By Joe Wallace
U.S. stock futures wobbled Friday, signaling that parts of the market may extend losses after a burst of volatility in highflying technology stocks prompted the biggest tumble in the S&P 500 in almost three months.
Futures tied to the S&P 500 wavered between gains and losses. The broad market gauge on Thursday dropped 3.5% in its biggest retreat since June 11, leaving the S&P 500 on track for its first weekly loss in six weeks.
Nasdaq Composite futures slid 1%, suggesting the tech-heavy index could come under further pressure after tumbling 5% on Thursday. The gauge's one-day point decline was its largest in almost six months.
The tech sector's selloff was driven by a retreat in many of the companies that drove the rally in U.S. stocks in recent months. A record $180 billion was erased from Apple Inc.'s market valuation on Thursday after the stock dropped 8%. That is the most that any American company has ever lost in a single day. Despite the rout, Apple's stock is up 65% this year. The shares ticked down 1.8% in premarket trading.
Investors are gauging an incomplete economic recovery and reassessing valuations that had decoupled from corporate fundamentals, according to Samy Chaar, chief economist at Lombard Odier.
"In the past few weeks, there's been a big trade on newer technology that wasn't built on a lot," Mr. Chaar said. "We saw the worst of the [economic] shock. But what I would add to that is that we've seen the best of the recovery."
The Cboe Volatility Index, a gauge of expected swings in the S&P 500, slipped 1.3 points. On Thursday, the so-called Vix jumped seven points, its biggest one-day advance since June.
The bout of volatility is unlikely to be the start of a downtrend, in part because institutional investors still have further room to boost their exposure to stocks, said Sophie Huynh, cross-asset strategist at Société Générale. "For now I think the selloff could be fairly limited," she said.
Attention is likely to focus sharply on the monthly report on the U.S. labor market, due at 8:30 a.m. ET, for evidence on the pace of the economic rebound. Hiring likely eased in August from a faster pace earlier this summer, a sign the economy is settling in for a slow recovery from the shock of the coronavirus pandemic.
Economists expect employers to have added about 1.3 million jobs in August, a solid monthly payroll gain but the smallest in four months. State reopenings helped boost employment by a combined 7.5 million payrolls in May and June before hiring growth slowed in July.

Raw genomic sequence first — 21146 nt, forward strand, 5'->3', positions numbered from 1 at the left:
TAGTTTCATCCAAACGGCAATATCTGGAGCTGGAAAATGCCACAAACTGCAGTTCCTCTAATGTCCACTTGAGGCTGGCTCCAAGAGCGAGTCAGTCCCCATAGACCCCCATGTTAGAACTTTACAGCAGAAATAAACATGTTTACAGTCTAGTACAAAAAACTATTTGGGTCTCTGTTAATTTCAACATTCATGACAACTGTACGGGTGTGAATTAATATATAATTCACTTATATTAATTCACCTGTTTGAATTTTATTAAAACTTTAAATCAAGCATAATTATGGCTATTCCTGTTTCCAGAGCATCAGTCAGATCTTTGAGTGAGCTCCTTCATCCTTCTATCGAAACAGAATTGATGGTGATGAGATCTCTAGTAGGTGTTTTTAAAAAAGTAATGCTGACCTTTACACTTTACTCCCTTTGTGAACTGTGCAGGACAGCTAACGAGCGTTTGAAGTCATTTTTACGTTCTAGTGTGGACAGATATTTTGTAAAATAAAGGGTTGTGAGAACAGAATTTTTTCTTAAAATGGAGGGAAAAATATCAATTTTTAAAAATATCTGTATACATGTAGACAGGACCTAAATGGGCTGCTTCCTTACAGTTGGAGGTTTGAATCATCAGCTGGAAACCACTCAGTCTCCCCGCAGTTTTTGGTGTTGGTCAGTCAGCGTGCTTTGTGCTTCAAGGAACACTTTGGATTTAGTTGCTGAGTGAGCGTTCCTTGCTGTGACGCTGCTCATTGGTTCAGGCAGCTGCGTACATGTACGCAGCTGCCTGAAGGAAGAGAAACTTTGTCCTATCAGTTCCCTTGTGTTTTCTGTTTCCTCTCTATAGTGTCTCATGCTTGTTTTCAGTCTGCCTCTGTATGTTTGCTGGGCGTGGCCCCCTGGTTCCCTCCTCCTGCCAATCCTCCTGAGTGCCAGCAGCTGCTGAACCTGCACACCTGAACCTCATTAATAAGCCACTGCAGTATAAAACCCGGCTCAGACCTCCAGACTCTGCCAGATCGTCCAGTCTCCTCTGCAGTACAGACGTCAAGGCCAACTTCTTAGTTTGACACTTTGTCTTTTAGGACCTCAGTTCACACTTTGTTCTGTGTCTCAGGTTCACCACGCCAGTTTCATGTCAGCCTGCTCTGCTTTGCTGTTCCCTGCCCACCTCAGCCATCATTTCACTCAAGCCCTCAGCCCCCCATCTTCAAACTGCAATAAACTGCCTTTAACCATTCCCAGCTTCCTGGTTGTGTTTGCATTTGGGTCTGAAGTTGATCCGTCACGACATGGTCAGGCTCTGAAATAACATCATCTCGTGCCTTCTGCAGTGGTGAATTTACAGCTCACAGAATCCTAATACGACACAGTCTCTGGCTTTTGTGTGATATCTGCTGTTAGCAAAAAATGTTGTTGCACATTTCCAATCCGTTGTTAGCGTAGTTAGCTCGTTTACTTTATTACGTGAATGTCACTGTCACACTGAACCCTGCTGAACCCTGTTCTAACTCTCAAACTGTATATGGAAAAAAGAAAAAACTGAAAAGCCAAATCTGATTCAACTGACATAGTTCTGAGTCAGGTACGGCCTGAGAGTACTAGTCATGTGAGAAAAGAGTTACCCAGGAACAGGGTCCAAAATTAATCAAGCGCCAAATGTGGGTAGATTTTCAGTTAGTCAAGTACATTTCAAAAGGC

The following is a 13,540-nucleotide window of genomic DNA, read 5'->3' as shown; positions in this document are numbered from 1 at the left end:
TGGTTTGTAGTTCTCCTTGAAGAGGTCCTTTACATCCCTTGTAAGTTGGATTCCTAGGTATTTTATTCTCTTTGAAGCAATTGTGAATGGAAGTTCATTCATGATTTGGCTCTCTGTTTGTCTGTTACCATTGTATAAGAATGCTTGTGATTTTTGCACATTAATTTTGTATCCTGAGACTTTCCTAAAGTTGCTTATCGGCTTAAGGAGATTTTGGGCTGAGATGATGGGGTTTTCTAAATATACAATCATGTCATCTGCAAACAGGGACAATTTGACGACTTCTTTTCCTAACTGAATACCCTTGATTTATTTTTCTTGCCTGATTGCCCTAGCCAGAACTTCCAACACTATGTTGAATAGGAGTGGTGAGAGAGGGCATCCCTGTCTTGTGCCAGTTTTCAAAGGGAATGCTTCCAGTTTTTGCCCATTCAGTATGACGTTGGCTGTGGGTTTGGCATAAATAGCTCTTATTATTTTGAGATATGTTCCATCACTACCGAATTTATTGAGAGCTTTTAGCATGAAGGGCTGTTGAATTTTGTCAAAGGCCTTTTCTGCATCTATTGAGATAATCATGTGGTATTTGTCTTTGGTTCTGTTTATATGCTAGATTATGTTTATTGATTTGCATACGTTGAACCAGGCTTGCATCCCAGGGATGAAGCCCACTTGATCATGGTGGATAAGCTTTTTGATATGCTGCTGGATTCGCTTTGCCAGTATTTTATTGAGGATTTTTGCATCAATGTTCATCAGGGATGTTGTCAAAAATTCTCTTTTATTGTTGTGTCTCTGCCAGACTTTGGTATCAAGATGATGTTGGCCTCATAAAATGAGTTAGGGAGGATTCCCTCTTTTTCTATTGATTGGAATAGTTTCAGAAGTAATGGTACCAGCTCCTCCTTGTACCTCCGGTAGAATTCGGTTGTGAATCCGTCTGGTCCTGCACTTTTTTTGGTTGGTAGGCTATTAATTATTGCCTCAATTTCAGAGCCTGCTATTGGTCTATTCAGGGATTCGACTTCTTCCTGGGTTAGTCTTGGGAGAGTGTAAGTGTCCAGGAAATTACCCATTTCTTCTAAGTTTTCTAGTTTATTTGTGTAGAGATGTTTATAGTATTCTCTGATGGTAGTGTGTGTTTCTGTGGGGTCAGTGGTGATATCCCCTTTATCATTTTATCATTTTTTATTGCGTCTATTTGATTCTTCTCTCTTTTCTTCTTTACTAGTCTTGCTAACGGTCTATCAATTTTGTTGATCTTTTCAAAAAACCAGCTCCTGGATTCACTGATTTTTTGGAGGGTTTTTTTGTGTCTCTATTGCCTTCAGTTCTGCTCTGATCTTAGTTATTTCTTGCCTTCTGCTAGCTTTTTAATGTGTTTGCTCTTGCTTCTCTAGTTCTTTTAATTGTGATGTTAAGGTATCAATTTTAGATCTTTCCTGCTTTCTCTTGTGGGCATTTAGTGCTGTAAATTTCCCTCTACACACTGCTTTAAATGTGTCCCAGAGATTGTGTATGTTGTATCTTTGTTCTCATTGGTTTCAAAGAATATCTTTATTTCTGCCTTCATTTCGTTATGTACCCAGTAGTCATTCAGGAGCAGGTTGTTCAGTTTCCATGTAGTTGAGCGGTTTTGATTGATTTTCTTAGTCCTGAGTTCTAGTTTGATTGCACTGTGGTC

"It's a partial and incomplete recovery so far," said Agnès Belaisch, chief European strategist at the Barings Investment Institute. She is watching to see if the so-called participation rate rises, which would indicate Americans who had stopped looking for work are re-entering the workforce.
The yield on 10-year Treasury notes ticked up to 0.646%, from 0.621% Thursday, ahead of the jobs report. Yields rise as bond prices fall. The WSJ Dollar Index, which tracks the U.S. currency against a basket of others, was steady.
Prices for Brent crude rose 0.7% to $44.35 a barrel. That still puts the international oil benchmark on course to lose 3.5% this week. That would be its biggest weekly decline since mid-June. A swift recovery in fuel consumption by U.S. drivers is petering out, posing new challenges to the oil market, economy and energy industry.
International markets were mixed. The Stoxx Europe 600 advanced 0.1%, led by shares in banks and travel-and-leisure companies.
In Asia, Japan's Nikkei 225 closed down 1.1%, South Korea's Kospi Composite lost 1.2% and China's Shanghai Composite fell 0.9%. Australia's S&P/ASX 200 fell nearly 3.1%, in its worst session since the start of May.
The pullback in stocks bears similarities to an earlier retrenchment in June, said Eli Lee, head of investment strategy at Bank of Singapore. He doesn't see scope for a deep correction.
"In the longer term, low interest rates and the gradual recovery in the global economy will be supportive for risk assets," said Mr. Lee.
--Chong Koh Ping contributed to this article.
Write to Joe Wallace at Joe.Wallace@wsj.com